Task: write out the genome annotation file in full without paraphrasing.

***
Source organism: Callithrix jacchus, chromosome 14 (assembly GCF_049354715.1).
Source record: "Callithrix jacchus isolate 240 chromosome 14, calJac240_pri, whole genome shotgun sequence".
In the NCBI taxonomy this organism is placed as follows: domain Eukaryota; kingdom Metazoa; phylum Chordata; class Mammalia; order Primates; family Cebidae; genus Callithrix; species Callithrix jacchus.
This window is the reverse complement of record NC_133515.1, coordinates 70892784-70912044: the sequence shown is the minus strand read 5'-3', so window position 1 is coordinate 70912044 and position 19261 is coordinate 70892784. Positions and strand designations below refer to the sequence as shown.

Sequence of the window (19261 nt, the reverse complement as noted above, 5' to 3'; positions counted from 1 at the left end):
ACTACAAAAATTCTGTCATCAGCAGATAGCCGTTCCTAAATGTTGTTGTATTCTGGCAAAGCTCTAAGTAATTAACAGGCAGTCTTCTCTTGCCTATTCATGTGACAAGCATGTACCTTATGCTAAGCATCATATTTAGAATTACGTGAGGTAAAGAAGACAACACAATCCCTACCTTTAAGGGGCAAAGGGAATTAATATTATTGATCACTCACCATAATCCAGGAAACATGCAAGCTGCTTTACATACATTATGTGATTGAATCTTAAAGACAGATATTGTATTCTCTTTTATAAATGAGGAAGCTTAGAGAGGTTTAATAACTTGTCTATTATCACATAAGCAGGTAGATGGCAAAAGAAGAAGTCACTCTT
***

Source organism: Callithrix jacchus, chromosome 14 (assembly GCF_049354715.1).
Source record: "Callithrix jacchus isolate 240 chromosome 14, calJac240_pri, whole genome shotgun sequence".
In the NCBI taxonomy this organism is placed as follows: domain Eukaryota; kingdom Metazoa; phylum Chordata; class Mammalia; order Primates; family Cebidae; genus Callithrix; species Callithrix jacchus.
This window is the reverse complement of record NC_133515.1, coordinates 70892784-70912044: the sequence shown is the minus strand read 5'-3', so window position 1 is coordinate 70912044 and position 19261 is coordinate 70892784. Positions and strand designations below refer to the sequence as shown.

Sequence of the window (19261 nt, the reverse complement as noted above, 5' to 3'; positions counted from 1 at the left end):
ACTACAAAAATTCTGTCATCAGCAGATAGCCGTTCCTAAATGTTGTTGTATTCTGGCAAAGCTCTAAGTAATTAACAGGCAGTCTTCTCTTGCCTATTCATGTGACAAGCATGTACCTTATGCTAAGCATCATATTTAGAATTACGTGAGGTAAAGAAGACAACACAATCCCTACCTTTAAGGGGCAAAGGGAATTAATATTATTGATCACTCACCATAATCCAGGAAACATGCAAGCTGCTTTACATACATTATGTGATTGAATCTTAAAGACAGATATTGTATTCTCTTTTATAAATGAGGAAGCTTAGAGAGGTTTAATAACTTGTCTATTATCACATAAGCAGGTAGATGGCAAAAGAAGAAGTCACTCTT